Those who want to deny the ‘ought implies can’ principle often turn to weakened views to explain ‘ought implies can’ phenomena. The two most common versions of such views are (a) that ‘ought’ presupposes ‘can’, and (b) that ‘ought’ conversationally implicates ‘can’. This paper will reject both views, and in doing so, present a case against any pragmatic view of ‘ought implies can’. Unlike much of the literature, I won't rely on counterexamples, but instead will argue that each of these views fails on its own terms. ‘Ought’ and ‘can’ do not obey the negation test for presupposition, and they do not obey the calculability or the cancelability tests for conversational implicature. I diagnose these failures as partly a result of the importance of the contrapositive of ‘ought implies can’. I end with a final argument emphasizing the role the principle plays in moral thinking, and the fact that no pragmatic account can do it justice.

Lies, Harm, And Practical Interests

This paper outlines an account of the ethics of lying, which accommodates two main ideas about lying. The first of these, Anti-Deceptionalism, is the view that lying does not necessarily involve intentions to deceive. The second, Anti-Absolutism, is the view that lying is not always morally wrong. It is argued that lying is not wrong in itself, but rather the wrong in lying is explained by different factors in different cases. In some cases such factors may include deceptive intentions on the part of the liar. In other cases, where such intentions are not found, the wrong in lying may be explained by other factors. Moreover, it is argued that the interaction between considerations against lying and considerations against telling the truth are sensitive to the practical interests of those lied to. When the topic of the lie in question matters little to the victim's rational decision making, the threshold for when considerations against telling the truth can outweigh considerations against lying are lowered. This account is seen to explain why lying to avoid little harm is sometimes permissible, and sometimes not.

The Defeasibility of Knowledge-How

Reductive intellectualists (e.g., Stanley & Williamson 2001; Stanley 2011a; 2011b; Brogaard 2008; 2009; 2011) hold that knowledge-how is a kind of knowledge-that. If this thesis is correct, then we should expect the defeasibility conditions for knowledge-how and knowledge-that to be uniform—viz., that the mechanisms of epistemic defeat which undermine propositional knowledge will be equally capable of imperilling knowledge-how. The goal of this paper is twofold: first, against intellectualism, we will show that knowledge-how is in fact resilient to being undermined by the very kinds of traditional (propositional) epistemic defeaters which clearly defeat the items of propositional knowledge which intellectualists identify with knowledge-how. Second, we aim to fill an important lacuna in the contemporary debate, which is to develop an alternative way in which epistemic defeat for knowledge-how could be modelled within an anti-intellectualist framework.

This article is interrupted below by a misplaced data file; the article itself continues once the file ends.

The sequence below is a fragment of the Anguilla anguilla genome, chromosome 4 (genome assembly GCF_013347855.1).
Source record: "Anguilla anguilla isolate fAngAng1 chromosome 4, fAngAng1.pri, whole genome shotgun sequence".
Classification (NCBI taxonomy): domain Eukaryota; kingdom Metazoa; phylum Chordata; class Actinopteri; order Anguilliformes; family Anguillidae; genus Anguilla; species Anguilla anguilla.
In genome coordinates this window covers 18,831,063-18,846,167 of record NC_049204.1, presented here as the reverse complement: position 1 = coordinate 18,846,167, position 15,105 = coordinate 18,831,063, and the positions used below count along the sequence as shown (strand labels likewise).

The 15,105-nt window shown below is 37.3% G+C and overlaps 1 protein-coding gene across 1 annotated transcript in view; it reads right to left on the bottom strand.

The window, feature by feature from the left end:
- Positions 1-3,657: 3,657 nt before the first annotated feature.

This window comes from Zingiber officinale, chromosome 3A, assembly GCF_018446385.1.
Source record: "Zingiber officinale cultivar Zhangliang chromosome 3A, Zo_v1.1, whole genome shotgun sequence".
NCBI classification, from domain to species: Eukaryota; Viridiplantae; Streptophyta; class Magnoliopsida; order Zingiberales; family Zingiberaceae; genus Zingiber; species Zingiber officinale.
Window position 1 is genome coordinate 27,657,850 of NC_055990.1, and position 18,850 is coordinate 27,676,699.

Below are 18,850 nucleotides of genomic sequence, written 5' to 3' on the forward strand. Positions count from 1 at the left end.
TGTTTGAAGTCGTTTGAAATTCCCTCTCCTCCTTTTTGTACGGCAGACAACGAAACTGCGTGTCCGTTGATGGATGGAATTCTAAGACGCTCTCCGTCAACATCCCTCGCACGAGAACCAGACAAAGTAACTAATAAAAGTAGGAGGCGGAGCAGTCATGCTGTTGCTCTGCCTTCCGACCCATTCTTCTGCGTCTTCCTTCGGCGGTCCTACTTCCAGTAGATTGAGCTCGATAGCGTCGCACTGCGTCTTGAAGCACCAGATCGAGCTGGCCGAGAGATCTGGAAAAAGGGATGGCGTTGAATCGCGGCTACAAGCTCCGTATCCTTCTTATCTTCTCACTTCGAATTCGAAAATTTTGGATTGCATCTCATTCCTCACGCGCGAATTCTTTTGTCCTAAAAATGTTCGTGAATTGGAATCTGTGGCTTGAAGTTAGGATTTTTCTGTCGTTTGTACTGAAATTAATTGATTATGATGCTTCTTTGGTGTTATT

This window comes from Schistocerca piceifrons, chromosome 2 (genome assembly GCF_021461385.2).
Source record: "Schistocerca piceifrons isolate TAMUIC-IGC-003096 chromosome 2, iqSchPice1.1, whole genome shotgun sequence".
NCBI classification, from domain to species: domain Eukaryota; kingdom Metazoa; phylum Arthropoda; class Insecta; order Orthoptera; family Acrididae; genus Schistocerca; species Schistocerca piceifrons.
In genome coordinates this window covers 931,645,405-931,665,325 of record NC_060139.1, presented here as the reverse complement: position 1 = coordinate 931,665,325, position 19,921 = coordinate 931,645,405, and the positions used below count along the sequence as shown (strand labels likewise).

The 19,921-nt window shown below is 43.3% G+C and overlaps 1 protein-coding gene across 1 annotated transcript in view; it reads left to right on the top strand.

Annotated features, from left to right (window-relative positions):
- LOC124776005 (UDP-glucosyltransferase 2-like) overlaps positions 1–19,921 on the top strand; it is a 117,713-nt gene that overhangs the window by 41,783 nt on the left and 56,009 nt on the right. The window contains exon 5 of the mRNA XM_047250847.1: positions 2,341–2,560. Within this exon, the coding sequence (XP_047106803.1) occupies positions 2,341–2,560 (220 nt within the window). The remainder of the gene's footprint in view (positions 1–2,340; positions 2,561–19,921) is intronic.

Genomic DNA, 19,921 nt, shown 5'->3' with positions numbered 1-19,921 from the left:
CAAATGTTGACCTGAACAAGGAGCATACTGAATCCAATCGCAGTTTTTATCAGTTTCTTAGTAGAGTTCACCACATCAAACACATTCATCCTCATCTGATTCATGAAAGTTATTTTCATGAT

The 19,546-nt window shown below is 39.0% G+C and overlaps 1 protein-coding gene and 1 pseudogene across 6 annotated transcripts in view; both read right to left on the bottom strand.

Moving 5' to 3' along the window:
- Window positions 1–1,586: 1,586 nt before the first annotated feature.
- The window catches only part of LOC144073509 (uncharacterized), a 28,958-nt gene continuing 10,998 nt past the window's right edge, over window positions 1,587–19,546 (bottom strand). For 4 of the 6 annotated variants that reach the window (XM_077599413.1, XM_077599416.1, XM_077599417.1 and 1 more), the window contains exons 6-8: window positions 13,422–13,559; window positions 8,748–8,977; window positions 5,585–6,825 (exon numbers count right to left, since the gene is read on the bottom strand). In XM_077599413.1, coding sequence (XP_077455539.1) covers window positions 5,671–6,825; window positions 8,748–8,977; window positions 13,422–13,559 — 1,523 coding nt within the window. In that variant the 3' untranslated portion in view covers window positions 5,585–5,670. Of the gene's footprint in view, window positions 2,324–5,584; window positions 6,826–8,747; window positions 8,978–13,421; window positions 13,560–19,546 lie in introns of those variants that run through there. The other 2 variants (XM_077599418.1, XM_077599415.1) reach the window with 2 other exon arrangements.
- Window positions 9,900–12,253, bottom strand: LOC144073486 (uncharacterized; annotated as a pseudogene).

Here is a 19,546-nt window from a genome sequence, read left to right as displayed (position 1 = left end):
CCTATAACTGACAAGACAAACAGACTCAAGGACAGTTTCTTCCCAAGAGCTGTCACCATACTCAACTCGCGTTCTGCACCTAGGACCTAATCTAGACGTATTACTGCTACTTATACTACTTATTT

The Truth About Deception

The prohibition on lying is often thought to be very stringent. Some have even been tempted to think that it is absolute. In contrast, the prohibition on other forms of deception seems to be looser. This paper explores the relationship between the duty not to deceive and the duty not to lie. This discussion is situated in the context of a broadly Kantian account of morality. Kant himself infamously claimed that one ought not lie to a murderer at the door about the location of his intended victim. This paper aims to explain how a broadly Kantian view can endorse a distinctive duty not to lie without thereby being committed to this kind of conclusion.

A Deliberative Approach to Causation

Fundamental physics makes no clear use of causal notions; it uses laws that operate in relevant respects in both temporal directions and that relate whole systems across times. But by relating causation to evidence, we can explain how causation fits in to a physical picture of the world and explain its temporal asymmetry. This paper takes up a deliberative approach to causation, according to which causal relations correspond to the evidential relations we need when we decide on one thing in order to achieve another. Tamsin's taking her umbrella is a cause of her staying dry, for example, if and only if her deciding to take her umbrella for the sake of staying dry is adequate grounds for believing she'll stay dry. This correspondence explains why causation matters: knowledge of causal structure helps us make decisions that are evidence of outcomes we seek. The account also explains why we can control the future and not the past, and why causes come before their effects. When agents properly deliberate, their decisions can never count as evidence for any outcomes they may seek in the past. From this it follows that causal relations don't run backwards. This deliberative asymmetry is itself traced back to asymmetries of evidence and entropy, providing a new way of deriving causal asymmetry from temporally symmetric laws.